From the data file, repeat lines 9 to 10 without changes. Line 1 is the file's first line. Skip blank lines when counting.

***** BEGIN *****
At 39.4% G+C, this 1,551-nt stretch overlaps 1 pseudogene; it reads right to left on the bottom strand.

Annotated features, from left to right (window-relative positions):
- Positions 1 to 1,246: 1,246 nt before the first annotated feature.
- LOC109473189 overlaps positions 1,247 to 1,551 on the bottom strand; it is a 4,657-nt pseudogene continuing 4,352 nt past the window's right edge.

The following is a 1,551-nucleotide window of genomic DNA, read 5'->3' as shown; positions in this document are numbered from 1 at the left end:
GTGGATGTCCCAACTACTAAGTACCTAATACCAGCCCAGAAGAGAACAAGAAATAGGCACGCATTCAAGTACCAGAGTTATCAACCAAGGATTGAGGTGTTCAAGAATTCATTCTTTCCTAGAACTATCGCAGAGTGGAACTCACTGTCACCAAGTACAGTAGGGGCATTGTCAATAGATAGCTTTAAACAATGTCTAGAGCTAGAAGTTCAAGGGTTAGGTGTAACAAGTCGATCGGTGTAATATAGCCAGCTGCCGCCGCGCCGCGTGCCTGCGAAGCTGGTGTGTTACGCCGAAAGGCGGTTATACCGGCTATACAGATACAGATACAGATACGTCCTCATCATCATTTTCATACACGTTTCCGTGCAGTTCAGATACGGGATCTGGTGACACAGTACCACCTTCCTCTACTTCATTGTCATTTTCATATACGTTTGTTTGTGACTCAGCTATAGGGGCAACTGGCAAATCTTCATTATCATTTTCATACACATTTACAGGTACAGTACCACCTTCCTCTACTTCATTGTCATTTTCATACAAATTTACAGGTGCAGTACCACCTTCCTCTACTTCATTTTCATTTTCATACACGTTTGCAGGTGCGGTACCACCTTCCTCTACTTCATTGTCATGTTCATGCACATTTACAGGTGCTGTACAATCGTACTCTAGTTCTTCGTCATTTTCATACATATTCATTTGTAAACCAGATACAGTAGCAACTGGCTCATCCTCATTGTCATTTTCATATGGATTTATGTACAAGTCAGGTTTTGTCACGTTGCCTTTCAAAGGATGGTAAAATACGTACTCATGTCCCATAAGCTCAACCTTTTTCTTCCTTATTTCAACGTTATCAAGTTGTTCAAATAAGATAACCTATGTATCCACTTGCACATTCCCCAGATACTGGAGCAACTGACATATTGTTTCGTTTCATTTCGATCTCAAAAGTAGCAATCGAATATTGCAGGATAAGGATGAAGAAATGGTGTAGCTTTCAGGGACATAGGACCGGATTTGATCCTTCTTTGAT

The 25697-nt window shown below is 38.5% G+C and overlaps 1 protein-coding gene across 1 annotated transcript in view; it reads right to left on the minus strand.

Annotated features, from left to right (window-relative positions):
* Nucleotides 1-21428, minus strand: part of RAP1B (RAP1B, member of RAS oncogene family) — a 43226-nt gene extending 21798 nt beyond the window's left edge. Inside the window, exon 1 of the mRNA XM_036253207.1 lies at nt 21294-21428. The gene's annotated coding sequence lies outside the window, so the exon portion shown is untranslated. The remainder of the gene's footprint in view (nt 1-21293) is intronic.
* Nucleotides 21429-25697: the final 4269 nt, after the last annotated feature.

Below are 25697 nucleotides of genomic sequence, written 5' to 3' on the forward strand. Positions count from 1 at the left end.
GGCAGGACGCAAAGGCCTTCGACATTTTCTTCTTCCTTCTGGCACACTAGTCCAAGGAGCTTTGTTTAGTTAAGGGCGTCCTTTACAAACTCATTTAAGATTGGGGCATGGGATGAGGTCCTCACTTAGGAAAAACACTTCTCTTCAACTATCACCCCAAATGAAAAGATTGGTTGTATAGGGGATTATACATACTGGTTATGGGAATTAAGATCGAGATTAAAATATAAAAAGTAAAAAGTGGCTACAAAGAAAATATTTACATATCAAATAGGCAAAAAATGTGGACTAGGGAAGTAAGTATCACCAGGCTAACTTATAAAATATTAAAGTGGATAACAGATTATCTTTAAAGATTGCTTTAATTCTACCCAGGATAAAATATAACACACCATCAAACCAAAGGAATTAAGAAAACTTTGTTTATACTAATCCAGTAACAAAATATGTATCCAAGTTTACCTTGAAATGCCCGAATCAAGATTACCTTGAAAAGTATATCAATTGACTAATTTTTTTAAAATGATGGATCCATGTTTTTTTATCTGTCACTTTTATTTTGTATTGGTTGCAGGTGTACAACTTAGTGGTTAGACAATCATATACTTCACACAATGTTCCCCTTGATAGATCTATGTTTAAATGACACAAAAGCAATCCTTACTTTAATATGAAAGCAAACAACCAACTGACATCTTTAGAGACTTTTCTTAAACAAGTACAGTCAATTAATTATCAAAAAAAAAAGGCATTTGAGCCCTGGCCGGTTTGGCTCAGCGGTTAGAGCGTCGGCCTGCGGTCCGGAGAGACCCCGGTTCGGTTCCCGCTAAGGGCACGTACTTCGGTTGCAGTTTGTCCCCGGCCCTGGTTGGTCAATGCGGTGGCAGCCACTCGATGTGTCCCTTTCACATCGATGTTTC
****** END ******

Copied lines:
* Nucleotides 1-21428, minus strand: part of RAP1B (RAP1B, member of RAS oncogene family) — a 43226-nt gene extending 21798 nt beyond the window's left edge. Inside the window, exon 1 of the mRNA XM_036253207.1 lies at nt 21294-21428. The gene's annotated coding sequence lies outside the window, so the exon portion shown is untranslated. The remainder of the gene's footprint in view (nt 1-21293) is intronic.
* Nucleotides 21429-25697: the final 4269 nt, after the last annotated feature.